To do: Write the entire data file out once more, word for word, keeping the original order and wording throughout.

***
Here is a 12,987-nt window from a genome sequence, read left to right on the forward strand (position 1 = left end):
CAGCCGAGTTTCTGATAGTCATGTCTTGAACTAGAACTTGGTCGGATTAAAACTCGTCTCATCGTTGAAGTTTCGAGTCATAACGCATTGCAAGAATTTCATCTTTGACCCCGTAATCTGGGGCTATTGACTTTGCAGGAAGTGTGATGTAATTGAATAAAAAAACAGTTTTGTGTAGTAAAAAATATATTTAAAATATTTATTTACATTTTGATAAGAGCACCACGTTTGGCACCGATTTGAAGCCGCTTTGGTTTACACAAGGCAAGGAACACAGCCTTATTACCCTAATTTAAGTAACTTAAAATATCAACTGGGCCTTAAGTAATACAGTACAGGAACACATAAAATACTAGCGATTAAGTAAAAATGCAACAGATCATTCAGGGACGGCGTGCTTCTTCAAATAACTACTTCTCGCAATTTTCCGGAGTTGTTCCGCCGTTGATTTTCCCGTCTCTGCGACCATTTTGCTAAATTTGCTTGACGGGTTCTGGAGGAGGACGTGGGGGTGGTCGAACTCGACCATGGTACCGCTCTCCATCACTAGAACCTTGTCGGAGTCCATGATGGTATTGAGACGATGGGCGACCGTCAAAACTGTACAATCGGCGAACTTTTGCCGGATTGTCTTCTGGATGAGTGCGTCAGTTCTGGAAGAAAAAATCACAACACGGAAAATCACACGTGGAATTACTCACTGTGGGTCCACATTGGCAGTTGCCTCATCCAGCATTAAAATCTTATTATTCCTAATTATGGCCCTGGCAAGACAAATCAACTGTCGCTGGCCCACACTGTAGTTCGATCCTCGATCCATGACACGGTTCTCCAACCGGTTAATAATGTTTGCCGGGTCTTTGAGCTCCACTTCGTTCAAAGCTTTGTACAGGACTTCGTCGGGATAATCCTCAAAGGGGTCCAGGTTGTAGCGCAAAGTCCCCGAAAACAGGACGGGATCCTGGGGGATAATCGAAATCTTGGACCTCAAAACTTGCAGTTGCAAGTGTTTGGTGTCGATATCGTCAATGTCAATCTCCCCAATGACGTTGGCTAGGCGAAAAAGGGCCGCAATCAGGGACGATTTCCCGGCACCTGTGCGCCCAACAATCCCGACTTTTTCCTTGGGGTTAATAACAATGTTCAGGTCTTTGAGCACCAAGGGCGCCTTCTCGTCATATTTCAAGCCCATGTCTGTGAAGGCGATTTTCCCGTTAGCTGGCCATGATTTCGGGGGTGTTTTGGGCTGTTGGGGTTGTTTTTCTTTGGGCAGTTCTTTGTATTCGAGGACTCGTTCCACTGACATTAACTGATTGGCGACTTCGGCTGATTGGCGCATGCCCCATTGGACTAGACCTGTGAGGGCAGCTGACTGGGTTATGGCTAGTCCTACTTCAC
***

Here is a 12,987-nt window from a genome sequence, read left to right on the forward strand (position 1 = left end):
CAGCCGAGTTTCTGATAGTCATGTCTTGAACTAGAACTTGGTCGGATTAAAACTCGTCTCATCGTTGAAGTTTCGAGTCATAACGCATTGCAAGAATTTCATCTTTGACCCCGTAATCTGGGGCTATTGACTTTGCAGGAAGTGTGATGTAATTGAATAAAAAAACAGTTTTGTGTAGTAAAAAATATATTTAAAATATTTATTTACATTTTGATAAGAGCACCACGTTTGGCACCGATTTGAAGCCGCTTTGGTTTACACAAGGCAAGGAACACAGCCTTATTACCCTAATTTAAGTAACTTAAAATATCAACTGGGCCTTAAGTAATACAGTACAGGAACACATAAAATACTAGCGATTAAGTAAAAATGCAACAGATCATTCAGGGACGGCGTGCTTCTTCAAATAACTACTTCTCGCAATTTTCCGGAGTTGTTCCGCCGTTGATTTTCCCGTCTCTGCGACCATTTTGCTAAATTTGCTTGACGGGTTCTGGAGGAGGACGTGGGGGTGGTCGAACTCGACCATGGTACCGCTCTCCATCACTAGAACCTTGTCGGAGTCCATGATGGTATTGAGACGATGGGCGACCGTCAAAACTGTACAATCGGCGAACTTTTGCCGGATTGTCTTCTGGATGAGTGCGTCAGTTCTGGAAGAAAAAATCACAACACGGAAAATCACACGTGGAATTACTCACTGTGGGTCCACATTGGCAGTTGCCTCATCCAGCATTAAAATCTTATTATTCCTAATTATGGCCCTGGCAAGACAAATCAACTGTCGCTGGCCCACACTGTAGTTCGATCCTCGATCCATGACACGGTTCTCCAACCGGTTAATAATGTTTGCCGGGTCTTTGAGCTCCACTTCGTTCAAAGCTTTGTACAGGACTTCGTCGGGATAATCCTCAAAGGGGTCCAGGTTGTAGCGCAAAGTCCCCGAAAACAGGACGGGATCCTGGGGGATAATCGAAATCTTGGACCTCAAAACTTGCAGTTGCAAGTGTTTGGTGTCGATATCGTCAATGTCAATCTCCCCAATGACGTTGGCTAGGCGAAAAAGGGCCGCAATCAGGGACGATTTCCCGGCACCTGTGCGCCCAACAATCCCGACTTTTTCCTTGGGGTTAATAACAATGTTCAGGTCTTTGAGCACCAAGGGCGCCTTCTCGTCATATTTCAAGCCCATGTCTGTGAAGGCGATTTTCCCGTTAGCTGGCCATGATTTCGGGGGTGTTTTGGGCTGTTGGGGTTGTTTTTCTTTGGGCAGTTCTTTGTATTCGAGGACTCGTTCCACTGACATTAACTGATTGGCGACTTCGGCTGATTGGCGCATGCCCCATTGGACTAGACCTGTGAGGGCAGCTGACTGGGTTATGGCTAGTCCTACTTCAC